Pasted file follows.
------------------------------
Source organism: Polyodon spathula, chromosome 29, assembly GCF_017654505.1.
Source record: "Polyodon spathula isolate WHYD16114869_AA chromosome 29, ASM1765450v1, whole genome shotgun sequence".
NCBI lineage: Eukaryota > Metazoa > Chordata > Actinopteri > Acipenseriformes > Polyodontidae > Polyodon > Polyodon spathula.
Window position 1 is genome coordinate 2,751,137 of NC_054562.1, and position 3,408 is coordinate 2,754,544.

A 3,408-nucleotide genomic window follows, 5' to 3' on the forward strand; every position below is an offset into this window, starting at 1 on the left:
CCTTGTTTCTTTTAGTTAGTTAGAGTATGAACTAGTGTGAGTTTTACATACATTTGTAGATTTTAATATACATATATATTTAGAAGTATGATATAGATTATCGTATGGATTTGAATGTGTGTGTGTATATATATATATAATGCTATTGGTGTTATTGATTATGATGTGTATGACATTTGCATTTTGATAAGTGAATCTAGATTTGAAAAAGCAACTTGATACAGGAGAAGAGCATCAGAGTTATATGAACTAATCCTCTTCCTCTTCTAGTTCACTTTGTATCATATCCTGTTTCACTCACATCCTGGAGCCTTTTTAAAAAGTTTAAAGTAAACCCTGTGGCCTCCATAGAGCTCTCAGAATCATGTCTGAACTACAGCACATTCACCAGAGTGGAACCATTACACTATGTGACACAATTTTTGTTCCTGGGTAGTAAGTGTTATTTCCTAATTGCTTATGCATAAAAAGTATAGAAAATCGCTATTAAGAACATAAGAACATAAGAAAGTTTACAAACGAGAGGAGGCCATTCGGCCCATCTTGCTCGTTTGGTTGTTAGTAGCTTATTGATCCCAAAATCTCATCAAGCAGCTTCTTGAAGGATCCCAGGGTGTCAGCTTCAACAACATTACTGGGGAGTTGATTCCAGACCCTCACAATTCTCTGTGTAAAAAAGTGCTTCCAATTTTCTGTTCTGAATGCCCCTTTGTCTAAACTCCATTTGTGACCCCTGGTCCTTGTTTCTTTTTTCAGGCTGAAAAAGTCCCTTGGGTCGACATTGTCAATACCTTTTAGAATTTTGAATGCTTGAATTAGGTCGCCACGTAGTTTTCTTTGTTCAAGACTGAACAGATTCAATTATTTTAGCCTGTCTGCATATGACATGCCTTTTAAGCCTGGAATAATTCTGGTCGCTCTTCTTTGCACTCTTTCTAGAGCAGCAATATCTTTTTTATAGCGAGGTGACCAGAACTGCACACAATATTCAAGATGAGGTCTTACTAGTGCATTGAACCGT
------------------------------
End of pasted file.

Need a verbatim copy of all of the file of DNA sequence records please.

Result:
Source organism: Polyodon spathula, chromosome 29, assembly GCF_017654505.1.
Source record: "Polyodon spathula isolate WHYD16114869_AA chromosome 29, ASM1765450v1, whole genome shotgun sequence".
NCBI lineage: Eukaryota > Metazoa > Chordata > Actinopteri > Acipenseriformes > Polyodontidae > Polyodon > Polyodon spathula.
Window position 1 is genome coordinate 2,751,137 of NC_054562.1, and position 3,408 is coordinate 2,754,544.

A 3,408-nucleotide genomic window follows, 5' to 3' on the forward strand; every position below is an offset into this window, starting at 1 on the left:
CCTTGTTTCTTTTAGTTAGTTAGAGTATGAACTAGTGTGAGTTTTACATACATTTGTAGATTTTAATATACATATATATTTAGAAGTATGATATAGATTATCGTATGGATTTGAATGTGTGTGTGTATATATATATATAATGCTATTGGTGTTATTGATTATGATGTGTATGACATTTGCATTTTGATAAGTGAATCTAGATTTGAAAAAGCAACTTGATACAGGAGAAGAGCATCAGAGTTATATGAACTAATCCTCTTCCTCTTCTAGTTCACTTTGTATCATATCCTGTTTCACTCACATCCTGGAGCCTTTTTAAAAAGTTTAAAGTAAACCCTGTGGCCTCCATAGAGCTCTCAGAATCATGTCTGAACTACAGCACATTCACCAGAGTGGAACCATTACACTATGTGACACAATTTTTGTTCCTGGGTAGTAAGTGTTATTTCCTAATTGCTTATGCATAAAAAGTATAGAAAATCGCTATTAAGAACATAAGAACATAAGAAAGTTTACAAACGAGAGGAGGCCATTCGGCCCATCTTGCTCGTTTGGTTGTTAGTAGCTTATTGATCCCAAAATCTCATCAAGCAGCTTCTTGAAGGATCCCAGGGTGTCAGCTTCAACAACATTACTGGGGAGTTGATTCCAGACCCTCACAATTCTCTGTGTAAAAAAGTGCTTCCAATTTTCTGTTCTGAATGCCCCTTTGTCTAAACTCCATTTGTGACCCCTGGTCCTTGTTTCTTTTTTCAGGCTGAAAAAGTCCCTTGGGTCGACATTGTCAATACCTTTTAGAATTTTGAATGCTTGAATTAGGTCGCCACGTAGTTTTCTTTGTTCAAGACTGAACAGATTCAATTATTTTAGCCTGTCTGCATATGACATGCCTTTTAAGCCTGGAATAATTCTGGTCGCTCTTCTTTGCACTCTTTCTAGAGCAGCAATATCTTTTTTATAGCGAGGTGACCAGAACTGCACACAATATTCAAGATGAGGTCTTACTAGTGCATTGAACCGT